The heatwave ended on 23 July with heavy thunderstorms, bringing flooding and lightning strikes that caused delays on motorways and railways, power cuts and fires. Despite this, temperatures still remained above average for the time of year. On 29 July, another spell of thunderstorms hit the UK. Manchester for example was hit by three thunderstorms in eight hours. Three days later on 1 August, the temperatures rose again, recording the warmest August temperature since 2003. In some places, 1 August was actually warmer than all of the days in July. London Heathrow recorded 34.1°C, which exceeded the previous record of 33.5°C which was recorded on 22 July. By 2 August however, temperatures began to return to normal.
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Despite the heat there were no plans to introduce a hosepipe ban, with reservoir levels remaining at the expected level.
A number of MPs supported an early-day motion that called for a workplaces to have a maximum temperature limit of 27°C for those doing "strenuous work" and 30°C for everyone else.
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There was a large increase in the number of calls to lifeguards. Thirteen people drowned in the month.
The heat wave boosted the Irish economy, with consumers spending an extra €30 million during the summer.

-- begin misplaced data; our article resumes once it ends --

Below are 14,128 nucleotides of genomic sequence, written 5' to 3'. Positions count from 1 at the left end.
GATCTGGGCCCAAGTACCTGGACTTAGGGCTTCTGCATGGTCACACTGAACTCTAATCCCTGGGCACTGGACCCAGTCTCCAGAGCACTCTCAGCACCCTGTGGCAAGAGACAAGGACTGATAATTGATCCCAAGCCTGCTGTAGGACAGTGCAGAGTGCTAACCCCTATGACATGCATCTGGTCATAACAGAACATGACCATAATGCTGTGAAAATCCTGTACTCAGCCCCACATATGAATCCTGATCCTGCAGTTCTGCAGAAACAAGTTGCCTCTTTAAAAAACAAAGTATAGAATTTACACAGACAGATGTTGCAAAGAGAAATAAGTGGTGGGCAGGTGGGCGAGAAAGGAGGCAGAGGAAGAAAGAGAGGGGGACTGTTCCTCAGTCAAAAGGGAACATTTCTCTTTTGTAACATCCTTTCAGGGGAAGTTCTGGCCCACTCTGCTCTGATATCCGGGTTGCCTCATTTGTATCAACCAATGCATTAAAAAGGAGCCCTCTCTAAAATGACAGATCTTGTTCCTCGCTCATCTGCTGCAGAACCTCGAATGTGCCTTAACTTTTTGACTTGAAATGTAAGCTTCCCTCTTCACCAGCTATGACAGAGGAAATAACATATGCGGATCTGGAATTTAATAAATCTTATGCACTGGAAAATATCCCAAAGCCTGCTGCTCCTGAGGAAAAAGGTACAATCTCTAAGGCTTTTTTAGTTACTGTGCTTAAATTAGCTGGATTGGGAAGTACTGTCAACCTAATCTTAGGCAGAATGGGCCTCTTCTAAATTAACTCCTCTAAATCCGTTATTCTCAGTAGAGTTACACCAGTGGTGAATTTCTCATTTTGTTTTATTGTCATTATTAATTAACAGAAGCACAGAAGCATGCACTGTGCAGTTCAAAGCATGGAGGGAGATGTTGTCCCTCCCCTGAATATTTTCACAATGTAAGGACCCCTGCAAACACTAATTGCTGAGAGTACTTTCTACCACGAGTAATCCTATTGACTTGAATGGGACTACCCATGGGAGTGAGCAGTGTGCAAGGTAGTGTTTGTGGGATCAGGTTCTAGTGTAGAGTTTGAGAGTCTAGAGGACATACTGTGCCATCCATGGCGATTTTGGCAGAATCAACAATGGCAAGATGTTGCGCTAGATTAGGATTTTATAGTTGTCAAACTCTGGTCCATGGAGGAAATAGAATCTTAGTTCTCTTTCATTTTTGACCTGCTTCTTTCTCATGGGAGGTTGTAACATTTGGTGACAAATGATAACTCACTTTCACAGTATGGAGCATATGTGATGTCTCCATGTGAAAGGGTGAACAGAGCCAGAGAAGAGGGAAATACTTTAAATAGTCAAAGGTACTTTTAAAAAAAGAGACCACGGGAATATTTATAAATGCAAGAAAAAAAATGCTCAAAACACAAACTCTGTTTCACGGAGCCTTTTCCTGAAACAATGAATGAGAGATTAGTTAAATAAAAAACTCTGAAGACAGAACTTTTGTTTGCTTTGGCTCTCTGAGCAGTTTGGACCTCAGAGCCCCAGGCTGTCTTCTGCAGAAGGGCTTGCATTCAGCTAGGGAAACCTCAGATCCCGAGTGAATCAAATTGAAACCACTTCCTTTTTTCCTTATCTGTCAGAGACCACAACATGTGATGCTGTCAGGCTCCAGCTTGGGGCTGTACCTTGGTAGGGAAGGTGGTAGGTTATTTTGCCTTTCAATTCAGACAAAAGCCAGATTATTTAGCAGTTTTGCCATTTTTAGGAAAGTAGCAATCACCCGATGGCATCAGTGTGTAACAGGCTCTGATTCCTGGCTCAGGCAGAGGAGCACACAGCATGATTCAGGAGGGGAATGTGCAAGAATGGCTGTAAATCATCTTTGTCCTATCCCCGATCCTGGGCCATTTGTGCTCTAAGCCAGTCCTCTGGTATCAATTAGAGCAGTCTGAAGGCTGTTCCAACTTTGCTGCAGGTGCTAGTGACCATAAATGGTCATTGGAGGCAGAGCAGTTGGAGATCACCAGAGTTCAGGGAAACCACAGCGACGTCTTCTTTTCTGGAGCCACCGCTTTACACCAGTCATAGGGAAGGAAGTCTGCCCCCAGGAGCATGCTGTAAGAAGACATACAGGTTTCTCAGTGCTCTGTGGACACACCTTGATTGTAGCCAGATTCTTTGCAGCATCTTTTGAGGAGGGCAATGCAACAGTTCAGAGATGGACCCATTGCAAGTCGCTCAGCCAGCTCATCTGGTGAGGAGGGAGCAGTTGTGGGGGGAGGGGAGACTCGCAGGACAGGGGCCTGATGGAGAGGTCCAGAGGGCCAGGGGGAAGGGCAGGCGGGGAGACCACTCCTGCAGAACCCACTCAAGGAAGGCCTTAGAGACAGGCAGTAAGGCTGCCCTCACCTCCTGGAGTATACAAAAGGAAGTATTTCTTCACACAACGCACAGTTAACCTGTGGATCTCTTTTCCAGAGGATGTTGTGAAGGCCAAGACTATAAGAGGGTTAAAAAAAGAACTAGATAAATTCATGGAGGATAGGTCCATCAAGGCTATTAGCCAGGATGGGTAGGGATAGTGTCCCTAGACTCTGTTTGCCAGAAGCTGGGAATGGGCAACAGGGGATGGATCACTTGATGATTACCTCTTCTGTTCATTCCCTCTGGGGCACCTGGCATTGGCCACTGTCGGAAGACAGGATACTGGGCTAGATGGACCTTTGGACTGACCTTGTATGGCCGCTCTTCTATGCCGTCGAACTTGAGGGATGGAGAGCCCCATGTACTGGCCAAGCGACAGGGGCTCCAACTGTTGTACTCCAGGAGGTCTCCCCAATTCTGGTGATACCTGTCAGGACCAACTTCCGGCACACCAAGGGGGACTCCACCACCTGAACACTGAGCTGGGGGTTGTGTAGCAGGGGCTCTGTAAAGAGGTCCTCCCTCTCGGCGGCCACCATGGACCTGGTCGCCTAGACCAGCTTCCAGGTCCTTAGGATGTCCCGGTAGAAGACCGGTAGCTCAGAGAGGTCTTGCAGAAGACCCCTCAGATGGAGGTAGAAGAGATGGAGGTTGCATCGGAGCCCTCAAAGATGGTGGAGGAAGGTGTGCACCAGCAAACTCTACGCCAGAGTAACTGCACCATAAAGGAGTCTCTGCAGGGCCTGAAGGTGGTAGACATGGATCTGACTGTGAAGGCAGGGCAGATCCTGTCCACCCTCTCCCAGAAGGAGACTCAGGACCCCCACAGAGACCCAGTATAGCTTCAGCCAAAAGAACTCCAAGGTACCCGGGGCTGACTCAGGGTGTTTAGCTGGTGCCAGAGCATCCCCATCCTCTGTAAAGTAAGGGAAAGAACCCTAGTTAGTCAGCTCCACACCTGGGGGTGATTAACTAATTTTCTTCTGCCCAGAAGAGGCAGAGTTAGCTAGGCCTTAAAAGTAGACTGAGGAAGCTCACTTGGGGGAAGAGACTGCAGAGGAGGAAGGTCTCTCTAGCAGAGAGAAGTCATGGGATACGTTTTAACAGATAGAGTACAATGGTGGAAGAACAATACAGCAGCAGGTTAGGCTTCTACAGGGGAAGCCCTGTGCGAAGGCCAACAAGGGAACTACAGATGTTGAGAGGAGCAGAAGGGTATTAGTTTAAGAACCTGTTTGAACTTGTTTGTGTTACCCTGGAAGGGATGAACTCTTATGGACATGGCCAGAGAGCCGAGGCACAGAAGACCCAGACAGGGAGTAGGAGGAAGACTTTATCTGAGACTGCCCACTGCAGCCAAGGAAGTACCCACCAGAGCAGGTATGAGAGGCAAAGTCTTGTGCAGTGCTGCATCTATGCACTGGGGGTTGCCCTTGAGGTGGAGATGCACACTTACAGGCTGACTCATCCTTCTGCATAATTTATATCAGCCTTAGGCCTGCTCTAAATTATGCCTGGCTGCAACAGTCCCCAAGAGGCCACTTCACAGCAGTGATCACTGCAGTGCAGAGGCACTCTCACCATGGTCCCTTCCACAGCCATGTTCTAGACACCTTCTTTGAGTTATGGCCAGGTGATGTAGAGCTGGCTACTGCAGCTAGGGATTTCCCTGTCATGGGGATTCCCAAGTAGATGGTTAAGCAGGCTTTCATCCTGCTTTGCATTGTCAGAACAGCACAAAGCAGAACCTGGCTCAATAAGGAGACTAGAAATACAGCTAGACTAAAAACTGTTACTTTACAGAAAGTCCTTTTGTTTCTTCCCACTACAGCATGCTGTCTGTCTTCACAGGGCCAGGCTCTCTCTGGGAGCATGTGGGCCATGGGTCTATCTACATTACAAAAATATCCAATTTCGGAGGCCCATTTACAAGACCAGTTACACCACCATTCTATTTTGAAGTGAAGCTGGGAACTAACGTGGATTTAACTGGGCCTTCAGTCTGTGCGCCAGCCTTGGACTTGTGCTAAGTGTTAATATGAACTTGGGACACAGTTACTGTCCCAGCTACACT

The heat wave led to rises in both the number of calls to the emergency services and admissions to A&E departments. The large numbers of people using rivers, lakes and the sea to cool off led to a large increase in the number of calls to lifeguards. The London Fire Brigade reported having to deal with double the number of grass fires in the capital compared to the previous year. Wildfires were also reported in Epping Forest in Essex, the Dorset coast, the valleys of southern Wales and Tentsmuir Forest in Scotland.
The heatwave had positive impacts on the UK economy, with retail sales up by 3.0% compared to July 2012,:1 producing the best monthly set of figures since 2006. The British Retail Consortium also cited Andy Murray's success at Wimbledon, the commencement of the 2013 Ashes series and the birth of Prince George of Cambridge as contributory factors to this increase. In particular, the warm temperatures increased sales of DIY and gardening equipment and barbecue-related items and foods, with Waitrose reporting and jump in sales of 116% for barbecues, 450% in charcoal and 165% for outdoor furniture in the first week of the heatwave. The high volume of retail sales pushed up the value of the pound.
More than 120,000 people visited Bournemouth beach. Tourism figures showed rises in some parts of Wales, especially in caravan and camping parks and outdoor monuments, although self-catering operators and museums saw a drop in numbers.
Following declines in the summer of 2012 due to wet and windy conditions, butterfly numbers saw a surge due to the prolonged warm weather. The warmer waters around the British coasts also led to an increase in the number of jellyfish sightings, particularly the moon jellyfish.
The death of thousands of fish in rivers and lakes was attributed to the elevated temperatures lowering the amount of oxygen in the water to toxic levels.